The Phoenix Coyotes needed a big, stay-at-home defenseman to fill in while Ed Jovanovski is out with an injury. The Columbus Blue Jackets wanted more speed and financial flexibility.
Both sides got what they wanted a couple of hours before the NHL trade deadline ended on Monday.
The Blue Jackets dealt their last original player, defenseman Rostislav Klesla, to the Coyotes for left wing Scottie Upshall and defenseman Sami Lepisto. Columbus also included minor-league forward Dane Byers, who was acquired from the New York Rangers in November.
"When Ed Jovanovski got injured, we felt very vulnerable on our blue line, especially in the defensive-matchup, penalty-killing role," Coyotes GM Don Maloney said. "We searched for what we hoped was a top-four defenseman who could match up against good players. This deal really came up today and it was a case where we had to give to get."
The Blue Jackets and Coyotes are both fighting for spots in the crowded Western Conference playoff race.
"They were looking for a left-handed, bigger, stronger shutdown-type of guy. That sort of fit their need," Blue Jackets general manager Scott Howson said. "And we wanted to improve our mobility and maybe give us some offense."
Klesla, hampered by injuries the past two seasons, was the expansion club's first-round pick (fourth overall) in the 2000 player draft. The 28-year-old had three goals and seven assists in 45 games this year with a plus-10 rating.
Klesla has size (6-foot-3, 221 pounds) to help the Coyotes' blue line. Jovanovski is recovering from an orbital-bone fracture.
"It's been a long time. I've really enjoyed my time in Columbus," Klesla said on TSN. "I met a lot of great people. The only thing that wasn't great was that we weren't able to bring a winning team. I wish them the best."
The Coyotes felt that the deal would be a tonic for Klesla.
"It's a fresh start for him," said Maloney, who has Klesla's first coach with the Blue Jackets, Dave King, on his coaching staff. "We felt we had a good insight into the player and the personality and the fit with our group because so much of what we do is chemistry and mix. We look at him as a tandem with Mike Rozsival that can match up with anyone in the West and straighten up our penalty killing a little."
Klesla has three years remaining on a contract that pays him almost $3 million a year, through the 2013-14 season.
"Well, it was hard to move Rusty," Howson said. "(He is) a good person, really good in the community, been a really good player for us. That wasn't an easy deal. It was just a case where the needs fit each team."
Just before the deadline, the Blue Jackets also dealt left wing Tom Sestito to the Philadelphia Flyers for former Columbus center Greg Moore and center prospect Michael Chaput.
The Blue Jackets need quicker players to plug into coach Scott Arniel's attack. In addition, Howson was looking to add to the club's depth while stocking up on younger players.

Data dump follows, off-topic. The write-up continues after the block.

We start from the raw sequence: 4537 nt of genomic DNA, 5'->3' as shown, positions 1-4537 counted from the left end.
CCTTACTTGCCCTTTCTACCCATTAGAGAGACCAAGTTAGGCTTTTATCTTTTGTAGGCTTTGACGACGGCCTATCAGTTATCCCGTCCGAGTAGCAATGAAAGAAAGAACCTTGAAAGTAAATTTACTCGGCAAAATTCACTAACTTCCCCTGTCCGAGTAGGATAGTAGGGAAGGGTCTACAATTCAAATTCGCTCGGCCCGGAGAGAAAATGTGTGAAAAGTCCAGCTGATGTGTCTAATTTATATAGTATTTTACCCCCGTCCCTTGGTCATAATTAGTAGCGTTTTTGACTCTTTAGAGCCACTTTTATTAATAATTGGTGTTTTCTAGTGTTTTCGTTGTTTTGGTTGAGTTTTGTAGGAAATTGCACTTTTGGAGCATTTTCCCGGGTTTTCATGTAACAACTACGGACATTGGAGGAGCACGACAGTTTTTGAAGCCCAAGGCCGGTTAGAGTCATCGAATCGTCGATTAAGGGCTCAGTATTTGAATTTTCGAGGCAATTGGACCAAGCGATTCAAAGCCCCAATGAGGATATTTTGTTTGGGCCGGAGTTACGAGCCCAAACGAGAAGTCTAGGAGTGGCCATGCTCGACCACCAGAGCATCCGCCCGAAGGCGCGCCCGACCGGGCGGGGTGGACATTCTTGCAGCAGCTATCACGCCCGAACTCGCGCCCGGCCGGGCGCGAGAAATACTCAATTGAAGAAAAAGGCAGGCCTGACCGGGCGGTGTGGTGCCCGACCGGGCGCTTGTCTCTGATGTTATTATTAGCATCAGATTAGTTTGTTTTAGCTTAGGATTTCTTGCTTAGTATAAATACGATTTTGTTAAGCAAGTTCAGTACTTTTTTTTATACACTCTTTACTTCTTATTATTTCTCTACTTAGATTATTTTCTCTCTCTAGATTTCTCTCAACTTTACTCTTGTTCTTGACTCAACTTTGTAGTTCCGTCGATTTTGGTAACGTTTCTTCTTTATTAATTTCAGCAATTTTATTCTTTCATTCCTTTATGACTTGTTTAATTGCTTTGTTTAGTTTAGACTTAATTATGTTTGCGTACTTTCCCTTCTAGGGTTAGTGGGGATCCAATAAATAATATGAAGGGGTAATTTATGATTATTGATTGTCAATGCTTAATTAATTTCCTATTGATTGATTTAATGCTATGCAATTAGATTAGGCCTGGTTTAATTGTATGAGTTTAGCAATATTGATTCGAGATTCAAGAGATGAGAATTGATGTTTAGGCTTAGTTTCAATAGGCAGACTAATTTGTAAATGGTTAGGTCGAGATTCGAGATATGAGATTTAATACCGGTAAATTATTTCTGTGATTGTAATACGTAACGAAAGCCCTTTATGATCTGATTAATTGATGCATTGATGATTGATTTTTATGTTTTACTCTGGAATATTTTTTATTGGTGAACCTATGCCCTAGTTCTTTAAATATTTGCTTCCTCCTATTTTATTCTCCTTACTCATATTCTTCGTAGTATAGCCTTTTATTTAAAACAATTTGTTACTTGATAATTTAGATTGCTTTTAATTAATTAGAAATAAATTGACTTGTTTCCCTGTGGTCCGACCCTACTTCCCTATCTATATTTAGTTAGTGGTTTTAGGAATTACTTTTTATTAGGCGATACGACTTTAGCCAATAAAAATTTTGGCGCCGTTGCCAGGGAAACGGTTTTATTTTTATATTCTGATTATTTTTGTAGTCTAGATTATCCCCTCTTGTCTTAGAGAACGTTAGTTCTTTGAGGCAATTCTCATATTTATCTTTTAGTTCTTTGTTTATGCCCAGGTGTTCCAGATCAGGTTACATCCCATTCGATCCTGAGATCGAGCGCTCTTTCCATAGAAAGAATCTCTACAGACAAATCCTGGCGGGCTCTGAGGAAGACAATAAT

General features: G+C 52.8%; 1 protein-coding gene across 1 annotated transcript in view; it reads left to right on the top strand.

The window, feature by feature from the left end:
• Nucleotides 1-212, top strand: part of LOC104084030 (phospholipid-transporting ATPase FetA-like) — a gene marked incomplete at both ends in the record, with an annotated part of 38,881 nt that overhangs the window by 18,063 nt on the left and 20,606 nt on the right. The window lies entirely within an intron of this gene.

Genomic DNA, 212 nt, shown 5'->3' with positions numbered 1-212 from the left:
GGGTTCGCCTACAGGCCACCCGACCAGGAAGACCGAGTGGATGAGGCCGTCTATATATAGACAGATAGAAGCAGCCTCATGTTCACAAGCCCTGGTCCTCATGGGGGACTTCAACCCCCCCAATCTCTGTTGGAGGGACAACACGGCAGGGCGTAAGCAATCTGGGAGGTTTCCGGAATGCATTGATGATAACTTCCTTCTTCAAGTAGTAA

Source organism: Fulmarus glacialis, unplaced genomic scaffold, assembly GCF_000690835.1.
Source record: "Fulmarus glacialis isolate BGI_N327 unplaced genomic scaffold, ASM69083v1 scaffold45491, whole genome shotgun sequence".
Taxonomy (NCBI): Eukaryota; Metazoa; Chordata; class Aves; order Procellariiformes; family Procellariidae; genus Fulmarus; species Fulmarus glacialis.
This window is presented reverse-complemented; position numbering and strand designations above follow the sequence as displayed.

Upshall, 27, was a No. 1 pick in the 2002 draft (sixth overall). He had 16 goals and 11 assists this season and 80 goals and 85 assists in 340 career games with Nashville, Philadelphia and Phoenix. The Blue Jackets, badly in need of players with an edge, coveted a player who was tough in addition to having offensive skills.
Upshall last week was suspended two games by the league for a hit on Flyers defenseman Oskars Bartulis. Upshall received a two-minute boarding penalty, and Bartulis left the game with a shoulder injury.
Lepisto, a 26-year old from Finland, has four goals and seven assists this year and five goals and six assists in 131 career games. He was a third-round pick (66th overall) in the 2004 draft by Washington.
Upshall, making $2.25 million this year, is an unrestricted free agent after the season. Lepisto, a restricted free agent after the season, is making $800,000.
"(The trade) will give us some flexibility as we move forward into the long-term future," Howson said. "But this was about now, really, in trying to give our team a little boost as we try and make the playoffs."
Byers, 25, scored 12 goals with 22 assists in 64 American Hockey League games with Springfield and Connecticut this season.
Columbus had wanted to swing a deal for a bigger name, perhaps Dallas' Brad Richards. That didn't pan out.
"We had some discussions on some of the bigger name players," Howson said. "We made some overtures and talked about some players. We weren't in the ballpark, I guess — nobody ended up really being in the ballpark. The cost was high and there's just some players who weren't going to be included in our proposals. I'll just leave it at that."
AP Sports Writer John Marshall in Phoenix contributed to this report.